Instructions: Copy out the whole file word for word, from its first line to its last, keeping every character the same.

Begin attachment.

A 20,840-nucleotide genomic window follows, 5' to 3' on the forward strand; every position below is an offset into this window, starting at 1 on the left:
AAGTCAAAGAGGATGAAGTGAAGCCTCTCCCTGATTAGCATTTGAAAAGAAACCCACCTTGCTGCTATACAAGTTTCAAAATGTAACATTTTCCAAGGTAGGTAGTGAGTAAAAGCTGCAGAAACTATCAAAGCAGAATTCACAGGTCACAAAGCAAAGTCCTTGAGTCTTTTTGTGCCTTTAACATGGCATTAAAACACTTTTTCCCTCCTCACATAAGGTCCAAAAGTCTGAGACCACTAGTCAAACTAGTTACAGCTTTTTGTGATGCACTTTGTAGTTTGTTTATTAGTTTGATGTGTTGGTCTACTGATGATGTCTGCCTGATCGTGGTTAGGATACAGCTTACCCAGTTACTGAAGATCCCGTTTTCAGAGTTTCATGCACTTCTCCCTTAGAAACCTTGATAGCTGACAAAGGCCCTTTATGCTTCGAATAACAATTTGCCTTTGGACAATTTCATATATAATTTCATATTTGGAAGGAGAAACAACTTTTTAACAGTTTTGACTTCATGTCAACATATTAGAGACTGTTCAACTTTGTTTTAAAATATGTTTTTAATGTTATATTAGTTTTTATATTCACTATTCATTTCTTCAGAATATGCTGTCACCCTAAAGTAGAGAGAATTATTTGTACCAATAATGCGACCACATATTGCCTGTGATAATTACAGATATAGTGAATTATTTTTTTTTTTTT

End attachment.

A 20,840-nucleotide genomic window follows, 5' to 3' on the forward strand; every position below is an offset into this window, starting at 1 on the left:
AAGTCAAAGAGGATGAAGTGAAGCCTCTCCCTGATTAGCATTTGAAAAGAAACCCACCTTGCTGCTATACAAGTTTCAAAATGTAACATTTTCCAAGGTAGGTAGTGAGTAAAAGCTGCAGAAACTATCAAAGCAGAATTCACAGGTCACAAAGCAAAGTCCTTGAGTCTTTTTGTGCCTTTAACATGGCATTAAAACACTTTTTCCCTCCTCACATAAGGTCCAAAAGTCTGAGACCACTAGTCAAACTAGTTACAGCTTTTTGTGATGCACTTTGTAGTTTGTTTATTAGTTTGATGTGTTGGTCTACTGATGATGTCTGCCTGATCGTGGTTAGGATACAGCTTACCCAGTTACTGAAGATCCCGTTTTCAGAGTTTCATGCACTTCTCCCTTAGAAACCTTGATAGCTGACAAAGGCCCTTTATGCTTCGAATAACAATTTGCCTTTGGACAATTTCATATATAATTTCATATTTGGAAGGAGAAACAACTTTTTAACAGTTTTGACTTCATGTCAACATATTAGAGACTGTTCAACTTTGTTTTAAAATATGTTTTTAATGTTATATTAGTTTTTATATTCACTATTCATTTCTTCAGAATATGCTGTCACCCTAAAGTAGAGAGAATTATTTGTACCAATAATGCGACCACATATTGCCTGTGATAATTACAGATATAGTGAATTATTTTTTTTTTTTT